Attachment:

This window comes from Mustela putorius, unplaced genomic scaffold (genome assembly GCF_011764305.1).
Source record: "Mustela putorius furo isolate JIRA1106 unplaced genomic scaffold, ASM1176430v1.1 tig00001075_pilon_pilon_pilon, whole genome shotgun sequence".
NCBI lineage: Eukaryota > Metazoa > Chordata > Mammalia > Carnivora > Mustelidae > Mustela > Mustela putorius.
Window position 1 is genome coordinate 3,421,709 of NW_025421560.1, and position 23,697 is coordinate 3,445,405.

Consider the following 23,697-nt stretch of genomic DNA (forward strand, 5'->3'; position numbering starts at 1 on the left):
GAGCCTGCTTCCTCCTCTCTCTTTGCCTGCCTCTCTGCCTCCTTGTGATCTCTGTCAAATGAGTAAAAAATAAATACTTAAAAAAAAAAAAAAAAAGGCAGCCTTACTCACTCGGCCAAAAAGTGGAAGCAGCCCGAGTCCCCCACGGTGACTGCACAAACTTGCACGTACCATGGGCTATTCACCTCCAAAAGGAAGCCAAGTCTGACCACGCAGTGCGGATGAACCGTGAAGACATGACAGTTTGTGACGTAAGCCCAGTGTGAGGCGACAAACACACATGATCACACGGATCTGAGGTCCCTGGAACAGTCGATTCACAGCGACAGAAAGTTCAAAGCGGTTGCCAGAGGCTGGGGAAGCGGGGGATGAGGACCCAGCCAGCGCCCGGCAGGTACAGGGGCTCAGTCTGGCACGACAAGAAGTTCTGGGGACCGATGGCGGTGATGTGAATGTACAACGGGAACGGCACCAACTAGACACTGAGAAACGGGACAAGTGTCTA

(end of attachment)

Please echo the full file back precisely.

This window comes from Mustela putorius, unplaced genomic scaffold (genome assembly GCF_011764305.1).
Source record: "Mustela putorius furo isolate JIRA1106 unplaced genomic scaffold, ASM1176430v1.1 tig00001075_pilon_pilon_pilon, whole genome shotgun sequence".
NCBI lineage: Eukaryota > Metazoa > Chordata > Mammalia > Carnivora > Mustelidae > Mustela > Mustela putorius.
Window position 1 is genome coordinate 3,421,709 of NW_025421560.1, and position 23,697 is coordinate 3,445,405.

Consider the following 23,697-nt stretch of genomic DNA (forward strand, 5'->3'; position numbering starts at 1 on the left):
GAGCCTGCTTCCTCCTCTCTCTTTGCCTGCCTCTCTGCCTCCTTGTGATCTCTGTCAAATGAGTAAAAAATAAATACTTAAAAAAAAAAAAAAAAAGGCAGCCTTACTCACTCGGCCAAAAAGTGGAAGCAGCCCGAGTCCCCCACGGTGACTGCACAAACTTGCACGTACCATGGGCTATTCACCTCCAAAAGGAAGCCAAGTCTGACCACGCAGTGCGGATGAACCGTGAAGACATGACAGTTTGTGACGTAAGCCCAGTGTGAGGCGACAAACACACATGATCACACGGATCTGAGGTCCCTGGAACAGTCGATTCACAGCGACAGAAAGTTCAAAGCGGTTGCCAGAGGCTGGGGAAGCGGGGGATGAGGACCCAGCCAGCGCCCGGCAGGTACAGGGGCTCAGTCTGGCACGACAAGAAGTTCTGGGGACCGATGGCGGTGATGTGAATGTACAACGGGAACGGCACCAACTAGACACTGAGAAACGGGACAAGTGTCTA